Some of Lord Lovell's ploughmen, being at work, abuut the middle of August 1741, on a fair day, at ten o'clock in the morn. ing, saw on a heath about a quarter of a mile from them, a wind like a whirlwind, come gradually towards them, in a straight line from east to west. It passed through the field where they were at plough, tore up the stubble and grass in the ploughed ground, for two miles in length, and thirty yards in breadth. When it came to some closes at the top of a rising ground, some men there saw it appear like a great flash or ball of fire. To some others it ap. peared as a fire, and some saw only a smoke, and heard such a noise as fire makes when a barn is burning, and the wind making a terrible noise, like that of a violent fire, or like carts over a stoney ground, wbich passed by a house, tearing up the stones in the road ; it tore up a rank of pales, sprung several of the posts out of their places and carried a pewter plate that stood on the outside of the window about forty yards from the house; also a large box-cover, about an inch and a half thick and four feet square and crossbarred, was carried away much farther, and toru all to pieces; and the gravel and stones flew about like feathers. It also broke down some fences, and frightened the cattle. And, what is very remarkable, every where else but in this place, the weather was clear and fine, and no sign of any storm or disturbe anice whatever. There was a strong smell of sulphur, both before and after the wind passed, and the noise was heard a great while after seeing the smoke. They said it moved so slowly forward, as to be dear ten minutes in coming from the closes to the house.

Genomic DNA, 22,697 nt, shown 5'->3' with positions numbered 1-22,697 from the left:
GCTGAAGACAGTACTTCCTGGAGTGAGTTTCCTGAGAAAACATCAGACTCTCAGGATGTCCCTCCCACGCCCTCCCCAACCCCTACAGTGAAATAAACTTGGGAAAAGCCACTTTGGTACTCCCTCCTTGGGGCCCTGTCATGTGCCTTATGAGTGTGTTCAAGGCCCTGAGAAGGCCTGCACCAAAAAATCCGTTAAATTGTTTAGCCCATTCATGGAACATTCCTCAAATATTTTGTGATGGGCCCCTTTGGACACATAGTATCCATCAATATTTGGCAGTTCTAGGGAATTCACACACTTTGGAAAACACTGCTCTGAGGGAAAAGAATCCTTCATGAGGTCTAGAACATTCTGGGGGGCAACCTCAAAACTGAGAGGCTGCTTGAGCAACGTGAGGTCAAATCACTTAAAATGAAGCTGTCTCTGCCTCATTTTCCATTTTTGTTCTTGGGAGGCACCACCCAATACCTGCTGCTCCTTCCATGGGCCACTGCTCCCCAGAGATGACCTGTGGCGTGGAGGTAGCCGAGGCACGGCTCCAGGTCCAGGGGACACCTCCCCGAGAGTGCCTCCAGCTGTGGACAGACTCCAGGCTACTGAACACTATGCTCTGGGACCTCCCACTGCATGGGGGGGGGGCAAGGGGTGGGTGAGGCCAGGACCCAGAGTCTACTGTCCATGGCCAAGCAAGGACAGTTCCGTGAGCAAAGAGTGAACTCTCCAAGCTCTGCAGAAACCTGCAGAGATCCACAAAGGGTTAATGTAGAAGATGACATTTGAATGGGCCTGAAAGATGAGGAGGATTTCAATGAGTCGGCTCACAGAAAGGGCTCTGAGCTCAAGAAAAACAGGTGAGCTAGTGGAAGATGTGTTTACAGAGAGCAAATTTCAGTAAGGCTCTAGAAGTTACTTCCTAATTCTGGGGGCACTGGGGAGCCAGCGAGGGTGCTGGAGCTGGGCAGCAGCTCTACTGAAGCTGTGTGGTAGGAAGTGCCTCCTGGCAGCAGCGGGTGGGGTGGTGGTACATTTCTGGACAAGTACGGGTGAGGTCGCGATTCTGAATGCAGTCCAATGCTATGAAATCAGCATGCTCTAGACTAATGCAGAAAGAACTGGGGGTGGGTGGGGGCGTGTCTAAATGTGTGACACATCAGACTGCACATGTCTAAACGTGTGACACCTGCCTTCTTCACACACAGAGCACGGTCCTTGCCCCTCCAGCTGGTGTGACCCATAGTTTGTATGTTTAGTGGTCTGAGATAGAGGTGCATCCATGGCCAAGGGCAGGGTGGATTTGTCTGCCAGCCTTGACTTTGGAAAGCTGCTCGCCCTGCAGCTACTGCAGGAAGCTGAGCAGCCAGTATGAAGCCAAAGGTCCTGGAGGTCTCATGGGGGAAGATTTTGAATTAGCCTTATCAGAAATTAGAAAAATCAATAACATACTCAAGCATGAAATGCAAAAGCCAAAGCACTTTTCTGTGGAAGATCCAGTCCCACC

[Phil. Trans. 1712.
10. Whirlwinds of Sand.
It not unfrequently happens that the same violence of wind and exhibiting a similar eddy, takes place in the sandy deserts of Africa and Arabia, and has occasionally swallowed up in its tre. mendous vortex caravans and whole armies.
Dr. Bruce has given a spirited description of one or two of